Psychedelic music is back! Yes, that's right,
drag out your old Pink Floyd records and find that lava lamp
your parents hid in the attic. There are a whole slew of bands
making psychedelic rock these days, and Landing is one of the
better examples of this resurgance.
The current wave of psychedelic music is not called such in
the media. You see, we Music Critics had a conference in Toronto
in 1998 and we agreed to hide the resurgence of psychedelia
under the terms "drone" or "space rock" or "ambient"..... In
fact, i bet that Assassins of the Music Writer's Guild are closing
in on me even as we speak. I should flee -- throw the laptop
and my cats into the PostLibyanMobile and drive west, into the
desert. I can hide among the cactii and they will never find
If i did actually act out on my paranoia, Oceanless
would be the perfect album to listen to. To start with, there
is the appropriateness of the name: i mean, is there anyplace
more ocean-less than The Desert? Also, there is an expansiveness
to this music that strikes me as reminiscent of wide open spaces
with little to block the view to the horizon; the air wavering
in front of you, from heat, inebriation, mental trance, or whatever....
At least, that is the type of imagery this album invokes to
me. However, well, i am an Eastern Coastal Plains resident.
We don't have deserts down here. The closest that i have ever
come to being in a desert is being in the East Bay region of
San Francisco in August during a drought. I know that's not
really desert-y, but man the dry air really seemed to suck the
moisture right of ya...
So i think this is a desert-y album, but i could be wrong.
If you live in a desert area and listen to this album and disagree
with me, please let
me know! I would appreciate it.
Now, aside from the percieved desert-ness of Oceanless,
primarily this is an album of wandering drones constructed out
of layers of echoey guitar. It is similar in nature to the shoegazer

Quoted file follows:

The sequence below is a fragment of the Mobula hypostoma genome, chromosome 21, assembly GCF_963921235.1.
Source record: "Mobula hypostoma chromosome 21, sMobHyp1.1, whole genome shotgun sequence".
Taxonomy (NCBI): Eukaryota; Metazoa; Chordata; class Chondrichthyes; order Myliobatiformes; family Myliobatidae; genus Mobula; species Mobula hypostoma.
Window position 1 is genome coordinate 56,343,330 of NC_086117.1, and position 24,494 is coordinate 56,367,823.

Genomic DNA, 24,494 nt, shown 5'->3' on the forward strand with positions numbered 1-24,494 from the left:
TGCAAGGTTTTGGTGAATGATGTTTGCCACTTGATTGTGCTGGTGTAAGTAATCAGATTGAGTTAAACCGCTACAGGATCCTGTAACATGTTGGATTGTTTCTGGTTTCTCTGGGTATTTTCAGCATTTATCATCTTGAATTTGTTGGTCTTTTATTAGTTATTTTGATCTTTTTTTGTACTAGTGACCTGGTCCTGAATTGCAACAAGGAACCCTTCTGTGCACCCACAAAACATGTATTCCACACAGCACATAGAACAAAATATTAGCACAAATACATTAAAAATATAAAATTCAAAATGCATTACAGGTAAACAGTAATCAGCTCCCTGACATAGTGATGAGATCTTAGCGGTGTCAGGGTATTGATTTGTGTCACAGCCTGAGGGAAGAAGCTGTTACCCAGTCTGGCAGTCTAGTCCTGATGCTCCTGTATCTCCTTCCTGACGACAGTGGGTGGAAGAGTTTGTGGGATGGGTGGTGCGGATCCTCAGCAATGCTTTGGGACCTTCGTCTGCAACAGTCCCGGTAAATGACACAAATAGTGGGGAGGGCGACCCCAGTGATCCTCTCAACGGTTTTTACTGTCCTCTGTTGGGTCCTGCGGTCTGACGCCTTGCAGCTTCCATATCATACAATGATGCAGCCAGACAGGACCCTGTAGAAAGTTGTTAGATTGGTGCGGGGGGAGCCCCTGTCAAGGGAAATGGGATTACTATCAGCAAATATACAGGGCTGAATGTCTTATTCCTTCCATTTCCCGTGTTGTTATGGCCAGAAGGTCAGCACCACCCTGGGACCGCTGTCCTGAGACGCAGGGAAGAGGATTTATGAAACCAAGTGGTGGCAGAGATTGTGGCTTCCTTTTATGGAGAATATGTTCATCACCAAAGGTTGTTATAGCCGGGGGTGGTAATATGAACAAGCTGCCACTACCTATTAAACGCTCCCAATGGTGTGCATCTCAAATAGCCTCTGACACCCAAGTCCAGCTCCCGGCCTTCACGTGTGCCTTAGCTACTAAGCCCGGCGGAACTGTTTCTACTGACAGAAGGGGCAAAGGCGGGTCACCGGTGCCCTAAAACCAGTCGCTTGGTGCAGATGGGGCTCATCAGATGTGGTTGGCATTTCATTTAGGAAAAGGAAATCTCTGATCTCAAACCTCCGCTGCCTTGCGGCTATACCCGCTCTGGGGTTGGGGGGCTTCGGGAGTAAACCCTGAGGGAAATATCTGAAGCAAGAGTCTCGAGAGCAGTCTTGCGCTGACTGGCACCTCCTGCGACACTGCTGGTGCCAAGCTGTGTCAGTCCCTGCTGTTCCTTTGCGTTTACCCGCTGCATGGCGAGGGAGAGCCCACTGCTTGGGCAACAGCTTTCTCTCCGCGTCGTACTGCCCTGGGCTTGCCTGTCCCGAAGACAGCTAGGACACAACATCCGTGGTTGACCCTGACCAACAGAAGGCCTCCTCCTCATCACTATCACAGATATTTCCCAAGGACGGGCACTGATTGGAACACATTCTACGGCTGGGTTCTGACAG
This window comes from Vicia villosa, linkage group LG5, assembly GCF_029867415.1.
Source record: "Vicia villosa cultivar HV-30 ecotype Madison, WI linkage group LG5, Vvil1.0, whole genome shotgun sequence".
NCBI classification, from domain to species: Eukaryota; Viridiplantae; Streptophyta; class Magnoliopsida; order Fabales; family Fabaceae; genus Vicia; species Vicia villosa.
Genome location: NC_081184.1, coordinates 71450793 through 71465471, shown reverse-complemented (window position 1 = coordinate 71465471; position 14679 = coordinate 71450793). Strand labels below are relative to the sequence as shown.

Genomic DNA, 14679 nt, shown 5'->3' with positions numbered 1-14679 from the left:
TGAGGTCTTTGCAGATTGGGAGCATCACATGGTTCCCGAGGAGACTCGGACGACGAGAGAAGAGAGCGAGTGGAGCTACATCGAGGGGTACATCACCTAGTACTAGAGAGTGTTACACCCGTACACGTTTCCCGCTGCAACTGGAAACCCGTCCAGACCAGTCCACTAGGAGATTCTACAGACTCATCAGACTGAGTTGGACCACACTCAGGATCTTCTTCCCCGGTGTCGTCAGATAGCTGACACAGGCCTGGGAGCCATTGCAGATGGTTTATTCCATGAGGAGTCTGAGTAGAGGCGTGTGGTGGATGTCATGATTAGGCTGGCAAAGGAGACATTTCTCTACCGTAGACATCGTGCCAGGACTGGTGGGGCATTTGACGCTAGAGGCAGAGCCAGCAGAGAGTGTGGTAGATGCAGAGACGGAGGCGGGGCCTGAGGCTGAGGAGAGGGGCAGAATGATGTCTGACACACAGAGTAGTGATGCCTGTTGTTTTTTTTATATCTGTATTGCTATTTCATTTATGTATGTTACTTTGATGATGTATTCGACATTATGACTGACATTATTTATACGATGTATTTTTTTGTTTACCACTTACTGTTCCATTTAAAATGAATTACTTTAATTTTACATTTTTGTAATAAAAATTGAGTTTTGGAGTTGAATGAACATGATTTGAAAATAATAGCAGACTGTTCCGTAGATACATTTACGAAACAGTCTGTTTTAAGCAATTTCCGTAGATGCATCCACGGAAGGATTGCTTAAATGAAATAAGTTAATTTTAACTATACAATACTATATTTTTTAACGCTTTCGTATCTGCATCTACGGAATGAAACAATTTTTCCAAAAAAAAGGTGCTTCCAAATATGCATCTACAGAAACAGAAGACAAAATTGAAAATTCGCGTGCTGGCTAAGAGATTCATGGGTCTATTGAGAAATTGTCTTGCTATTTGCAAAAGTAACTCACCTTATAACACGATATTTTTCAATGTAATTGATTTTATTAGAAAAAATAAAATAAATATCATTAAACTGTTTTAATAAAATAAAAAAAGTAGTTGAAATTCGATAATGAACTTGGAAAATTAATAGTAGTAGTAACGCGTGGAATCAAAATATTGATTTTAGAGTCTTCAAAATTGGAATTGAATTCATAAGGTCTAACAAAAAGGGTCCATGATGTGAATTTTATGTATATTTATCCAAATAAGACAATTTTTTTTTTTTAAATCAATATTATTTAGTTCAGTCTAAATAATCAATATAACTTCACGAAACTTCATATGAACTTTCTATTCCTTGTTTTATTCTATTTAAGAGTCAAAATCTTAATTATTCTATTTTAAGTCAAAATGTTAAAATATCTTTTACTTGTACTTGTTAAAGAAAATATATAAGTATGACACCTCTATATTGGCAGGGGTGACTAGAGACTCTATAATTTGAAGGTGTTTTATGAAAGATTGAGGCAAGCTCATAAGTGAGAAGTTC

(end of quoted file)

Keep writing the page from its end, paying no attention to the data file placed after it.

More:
genre, but entirely different in application. This music is
slower paced, for one. It meanders along, as if exploring a
I find it really peaceful to listen to Oceanless
on headphones. It induces a mellow sort of trance on the mind.
However, i have found that this is not a good trance to write
code to -- it makes my work sloppy. (It also gives me the muchies.
Whoa.) So don't listen to it at the office. However, for those
many times when you just need to sit, listen, and let the mind
go, Oceanless is a fine choice.
One song of particular note is Rial Veed Fiir, which
is a great instrumental track, about 5 minutes long, built out
of fuzzy guitars and intricate basswork. It is the real standout
of the album, but that might be due to the fact that it has
a little more structure than much of the rest of the disc. In
fact, the last two tracks are each 21 minute guitar "experiments",
wherein instruments, melodies, and sounds wander in and out.
Good listening on the whole, even though there are minutes when
any one part goes on a bit too long.
So -- Oceanless is good psychedelia for sitting
and letting the mind wander. That said i have one problem with
the album, and it could possible affect each of you as well.
Apparently Strange Attractors, the label that released this,
used the cheapest possible CDs to burn the music onto. I am
all for cheapness, but they sacrifice some quality here by using
CDs that are too transparent. You know how some CDs can be held
up the light and seen through? Well, my high-end Technics 5
CD changer component doesn't like those CDs. If the laser on
that unit passes through the CD, then no music is read. I also
know that certain older laptop CD-ROM drives have a similar
problem. The result is: i can't play this album on my stereo.
I have to play it on my discman or computer. And that's annoying.
But fortunately i am such a music geek that i have spare listening
hardware lying around. If the only means you have to listen
to CD's is your component system, then you might experience
But hardware issues aside, it's a really nice, spacey, tripped